¶ 25 The standard of review for a Daubert ruling is abuse of discretion. Id. at 608. However, in this case, the trial court failed to make such a ruling but did allow the opponent of the expert testimony to put on its evidence controverting the witness's knowledge and experience during cross-examination. Therefore, we will review de novo the issue of law of whether the reliability of the expert testimony was established by a preponderance of the evidence.
¶ 26 As we stated above, the issue of fact for the jury to decide was whether the parties intended the “current” rate to be adjusted to be based on the cumulative rate from the effective date of the JOA or on the rate actually being charged prior to that adjustment. In construing a standard industry form, the jury was entitled to consider industry custom and practice. The interpretation given the language by COPAS members is appropriate to show industry custom and practice, but is not the only such evidence. The interpretation given the language by experienced oil and gas operators is also relevant and reliable evidence of industry custom and practice. The preponderance of the evidence established Agee was an experienced oil and gas operator, as well as an industry leader, although he did not have experience in COPAS accounting. His testimony was relevant and reliable evidence of the industry's custom and practice in interpreting the language of the overhead adjustment clause. The trial court did not err in admitting it.
¶ 27 Operator's last contention is the trial court erred in allowing costs. It argues the trial court awarded costs for the copying of papers not used at trial and awarded costs in excess of the statutory rates. The meaning of “papers necessarily used at trial” as used in 12 O.S.2001 § 942(4) is not limited to the exhibits entered into evidence but includes copies of all exhibits, including those provided to opposing counsel and the court. We find no error in the number of copies for which the trial court allowed recovery, but we do find the trial court failed to apply the statutory rate for copies. The award of costs for copies must be reversed and remanded for determination in compliance with 12 O.S.2001 § 942(4). The statutory rate for transcript copies set forth in 20 O.S. Supp.2002 § 106.4 applies only to transcripts made by the official reporter; therefore, we do not disturb the trial court's award of deposition costs.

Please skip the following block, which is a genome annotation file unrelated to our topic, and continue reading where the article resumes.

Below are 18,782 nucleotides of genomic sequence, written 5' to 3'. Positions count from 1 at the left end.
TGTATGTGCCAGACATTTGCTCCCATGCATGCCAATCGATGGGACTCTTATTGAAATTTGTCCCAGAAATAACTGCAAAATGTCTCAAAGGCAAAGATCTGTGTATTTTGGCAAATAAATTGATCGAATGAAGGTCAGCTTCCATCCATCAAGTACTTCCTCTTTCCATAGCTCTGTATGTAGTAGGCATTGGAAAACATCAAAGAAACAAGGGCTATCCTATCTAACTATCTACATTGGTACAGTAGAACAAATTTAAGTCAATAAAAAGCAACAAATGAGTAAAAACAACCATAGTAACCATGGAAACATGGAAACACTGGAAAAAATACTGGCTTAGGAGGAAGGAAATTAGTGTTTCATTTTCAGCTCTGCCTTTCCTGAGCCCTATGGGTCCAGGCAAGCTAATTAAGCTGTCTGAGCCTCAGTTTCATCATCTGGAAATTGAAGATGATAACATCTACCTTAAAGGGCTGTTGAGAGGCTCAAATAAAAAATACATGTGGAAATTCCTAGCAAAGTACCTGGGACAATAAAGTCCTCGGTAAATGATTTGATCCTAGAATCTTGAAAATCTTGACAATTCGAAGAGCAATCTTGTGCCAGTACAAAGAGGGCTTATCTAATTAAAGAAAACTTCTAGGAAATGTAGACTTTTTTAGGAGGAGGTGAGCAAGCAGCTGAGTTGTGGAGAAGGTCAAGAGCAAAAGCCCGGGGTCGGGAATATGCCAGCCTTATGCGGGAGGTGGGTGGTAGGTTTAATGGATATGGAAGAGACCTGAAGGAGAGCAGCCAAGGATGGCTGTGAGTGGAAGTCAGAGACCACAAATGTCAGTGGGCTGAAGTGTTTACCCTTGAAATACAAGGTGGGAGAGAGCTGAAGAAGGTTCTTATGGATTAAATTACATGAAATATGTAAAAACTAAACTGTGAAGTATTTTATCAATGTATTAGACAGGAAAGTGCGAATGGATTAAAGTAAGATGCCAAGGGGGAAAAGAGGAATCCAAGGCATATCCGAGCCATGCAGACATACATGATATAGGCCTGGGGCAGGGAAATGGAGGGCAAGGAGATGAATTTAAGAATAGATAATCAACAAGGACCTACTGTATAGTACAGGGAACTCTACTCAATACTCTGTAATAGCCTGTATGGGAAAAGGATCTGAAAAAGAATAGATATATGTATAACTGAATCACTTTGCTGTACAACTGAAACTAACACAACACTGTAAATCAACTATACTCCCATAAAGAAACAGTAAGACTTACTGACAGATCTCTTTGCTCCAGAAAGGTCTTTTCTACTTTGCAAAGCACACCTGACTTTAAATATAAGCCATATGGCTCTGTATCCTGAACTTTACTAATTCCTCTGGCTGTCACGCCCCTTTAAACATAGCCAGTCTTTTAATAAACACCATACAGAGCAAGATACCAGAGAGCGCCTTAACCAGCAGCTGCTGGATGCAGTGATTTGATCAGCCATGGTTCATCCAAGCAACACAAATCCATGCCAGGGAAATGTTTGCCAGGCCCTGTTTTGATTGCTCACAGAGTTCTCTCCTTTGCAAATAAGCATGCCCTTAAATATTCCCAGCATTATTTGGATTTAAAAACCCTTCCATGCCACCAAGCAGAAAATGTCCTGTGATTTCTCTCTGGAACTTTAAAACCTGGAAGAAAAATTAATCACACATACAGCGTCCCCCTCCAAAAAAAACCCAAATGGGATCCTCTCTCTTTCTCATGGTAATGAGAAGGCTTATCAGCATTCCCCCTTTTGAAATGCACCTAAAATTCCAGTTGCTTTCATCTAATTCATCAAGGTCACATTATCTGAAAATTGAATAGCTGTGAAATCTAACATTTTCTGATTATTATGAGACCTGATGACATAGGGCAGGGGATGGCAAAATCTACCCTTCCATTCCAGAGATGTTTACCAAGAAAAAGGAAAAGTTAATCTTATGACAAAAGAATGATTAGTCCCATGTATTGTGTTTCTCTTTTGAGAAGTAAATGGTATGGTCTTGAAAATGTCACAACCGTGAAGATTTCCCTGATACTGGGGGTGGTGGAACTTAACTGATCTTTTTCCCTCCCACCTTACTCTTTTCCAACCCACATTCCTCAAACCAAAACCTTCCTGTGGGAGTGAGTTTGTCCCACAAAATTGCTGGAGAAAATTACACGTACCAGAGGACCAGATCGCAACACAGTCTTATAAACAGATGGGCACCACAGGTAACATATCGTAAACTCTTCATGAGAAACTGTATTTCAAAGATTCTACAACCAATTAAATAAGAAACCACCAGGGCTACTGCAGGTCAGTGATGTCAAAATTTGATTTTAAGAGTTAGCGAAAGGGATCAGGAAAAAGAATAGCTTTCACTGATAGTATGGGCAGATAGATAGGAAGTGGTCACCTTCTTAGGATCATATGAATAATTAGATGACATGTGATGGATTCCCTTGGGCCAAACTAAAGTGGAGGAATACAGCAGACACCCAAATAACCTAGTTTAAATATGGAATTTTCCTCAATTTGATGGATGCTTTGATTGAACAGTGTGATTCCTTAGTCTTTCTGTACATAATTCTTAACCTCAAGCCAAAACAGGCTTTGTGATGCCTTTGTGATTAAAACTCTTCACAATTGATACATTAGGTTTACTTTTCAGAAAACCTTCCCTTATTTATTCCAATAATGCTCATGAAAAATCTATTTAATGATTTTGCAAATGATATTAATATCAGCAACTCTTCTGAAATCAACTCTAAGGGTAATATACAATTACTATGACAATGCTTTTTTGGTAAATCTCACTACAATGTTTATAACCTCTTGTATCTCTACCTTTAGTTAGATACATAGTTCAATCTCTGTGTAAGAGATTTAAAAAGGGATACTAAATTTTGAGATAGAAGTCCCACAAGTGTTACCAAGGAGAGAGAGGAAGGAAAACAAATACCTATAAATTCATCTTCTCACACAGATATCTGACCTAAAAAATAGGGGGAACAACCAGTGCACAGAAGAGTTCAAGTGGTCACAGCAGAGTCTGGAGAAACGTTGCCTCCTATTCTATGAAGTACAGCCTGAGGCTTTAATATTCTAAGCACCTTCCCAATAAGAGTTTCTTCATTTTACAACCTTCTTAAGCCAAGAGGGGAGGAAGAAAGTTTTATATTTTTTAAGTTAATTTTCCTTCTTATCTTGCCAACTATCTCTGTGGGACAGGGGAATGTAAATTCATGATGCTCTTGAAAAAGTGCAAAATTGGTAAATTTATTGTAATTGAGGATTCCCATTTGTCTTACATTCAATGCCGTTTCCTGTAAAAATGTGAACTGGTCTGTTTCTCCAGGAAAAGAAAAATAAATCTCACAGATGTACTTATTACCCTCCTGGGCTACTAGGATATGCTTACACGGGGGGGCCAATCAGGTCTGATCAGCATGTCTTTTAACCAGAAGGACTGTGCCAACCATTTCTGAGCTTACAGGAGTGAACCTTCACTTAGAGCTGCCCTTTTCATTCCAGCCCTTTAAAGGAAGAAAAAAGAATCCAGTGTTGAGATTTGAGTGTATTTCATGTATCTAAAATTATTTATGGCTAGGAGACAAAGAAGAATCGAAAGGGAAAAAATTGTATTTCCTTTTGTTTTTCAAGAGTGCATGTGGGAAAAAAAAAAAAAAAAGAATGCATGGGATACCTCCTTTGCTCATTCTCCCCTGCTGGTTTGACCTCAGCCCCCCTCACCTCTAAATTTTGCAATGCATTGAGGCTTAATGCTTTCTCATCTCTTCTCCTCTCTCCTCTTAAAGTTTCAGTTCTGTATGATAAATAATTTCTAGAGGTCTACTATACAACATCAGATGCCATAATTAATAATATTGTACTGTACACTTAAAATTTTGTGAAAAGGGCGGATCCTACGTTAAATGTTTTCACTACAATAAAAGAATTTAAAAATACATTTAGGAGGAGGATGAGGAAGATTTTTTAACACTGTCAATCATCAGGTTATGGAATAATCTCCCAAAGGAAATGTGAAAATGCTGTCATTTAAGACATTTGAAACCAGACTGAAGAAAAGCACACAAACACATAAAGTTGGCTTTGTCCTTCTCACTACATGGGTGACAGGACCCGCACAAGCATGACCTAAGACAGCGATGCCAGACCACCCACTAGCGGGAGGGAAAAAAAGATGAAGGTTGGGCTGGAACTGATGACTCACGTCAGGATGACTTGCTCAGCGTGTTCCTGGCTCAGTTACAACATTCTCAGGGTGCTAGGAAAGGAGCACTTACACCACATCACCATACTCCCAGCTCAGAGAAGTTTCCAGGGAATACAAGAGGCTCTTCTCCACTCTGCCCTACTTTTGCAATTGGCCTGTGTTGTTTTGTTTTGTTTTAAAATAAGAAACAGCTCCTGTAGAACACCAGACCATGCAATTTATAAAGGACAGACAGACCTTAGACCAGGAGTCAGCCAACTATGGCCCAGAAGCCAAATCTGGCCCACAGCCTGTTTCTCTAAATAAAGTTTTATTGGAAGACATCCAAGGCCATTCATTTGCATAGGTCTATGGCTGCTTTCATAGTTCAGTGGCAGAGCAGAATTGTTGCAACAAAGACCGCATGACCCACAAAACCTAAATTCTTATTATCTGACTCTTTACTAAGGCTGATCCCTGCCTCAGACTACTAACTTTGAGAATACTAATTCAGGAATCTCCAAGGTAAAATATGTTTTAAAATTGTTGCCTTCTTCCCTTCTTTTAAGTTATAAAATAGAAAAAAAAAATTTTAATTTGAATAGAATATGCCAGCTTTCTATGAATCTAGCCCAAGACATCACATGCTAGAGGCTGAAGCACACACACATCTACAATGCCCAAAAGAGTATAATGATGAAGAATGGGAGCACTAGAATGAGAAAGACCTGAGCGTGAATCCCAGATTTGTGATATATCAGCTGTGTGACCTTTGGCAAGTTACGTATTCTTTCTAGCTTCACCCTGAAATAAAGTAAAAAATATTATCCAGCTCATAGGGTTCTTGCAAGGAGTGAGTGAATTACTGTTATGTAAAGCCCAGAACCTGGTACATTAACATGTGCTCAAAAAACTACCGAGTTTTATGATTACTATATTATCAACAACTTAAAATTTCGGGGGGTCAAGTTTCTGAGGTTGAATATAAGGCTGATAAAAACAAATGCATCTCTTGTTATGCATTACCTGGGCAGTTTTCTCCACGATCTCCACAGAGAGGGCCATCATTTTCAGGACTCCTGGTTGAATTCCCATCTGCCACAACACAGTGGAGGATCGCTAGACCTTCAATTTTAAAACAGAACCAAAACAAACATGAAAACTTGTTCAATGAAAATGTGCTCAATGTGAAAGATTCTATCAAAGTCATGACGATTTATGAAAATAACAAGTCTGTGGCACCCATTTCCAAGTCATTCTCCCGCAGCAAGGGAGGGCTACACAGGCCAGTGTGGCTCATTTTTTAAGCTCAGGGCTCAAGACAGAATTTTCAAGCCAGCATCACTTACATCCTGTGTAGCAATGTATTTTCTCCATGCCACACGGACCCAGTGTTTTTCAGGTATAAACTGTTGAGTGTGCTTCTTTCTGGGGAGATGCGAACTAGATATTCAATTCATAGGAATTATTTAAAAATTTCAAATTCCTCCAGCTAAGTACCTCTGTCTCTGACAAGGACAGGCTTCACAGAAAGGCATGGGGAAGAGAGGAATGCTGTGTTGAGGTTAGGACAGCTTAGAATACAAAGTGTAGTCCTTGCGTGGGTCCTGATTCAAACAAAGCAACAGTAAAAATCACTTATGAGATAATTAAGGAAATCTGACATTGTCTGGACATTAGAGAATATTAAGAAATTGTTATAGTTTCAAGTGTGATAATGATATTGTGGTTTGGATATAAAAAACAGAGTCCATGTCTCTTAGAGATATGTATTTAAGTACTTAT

¶ 28 In their counter-appeal, Owners contend they were entitled to recover their reasonable attorney fees under 12 O.S. Supp.2002 § 936 and the fee should not be apportioned. Pursuant to § 936, the prevailing party is allowed attorney fees “[i]n any civil action to recover for labor or services.” This statute applies in a breach of contract action only if the damages arose directly from the rendition of labor or services, such as a failure to pay for those services, but not if the damages arose from an aspect collaterally relating to labor and services, such as loss of profits on a contract involving the rendition of labor and services. Burrows Const. Co. v. Independent School Dist. No. 2 of Stephens County, 1985 OK 57, 704 P.2d 1136, 1138.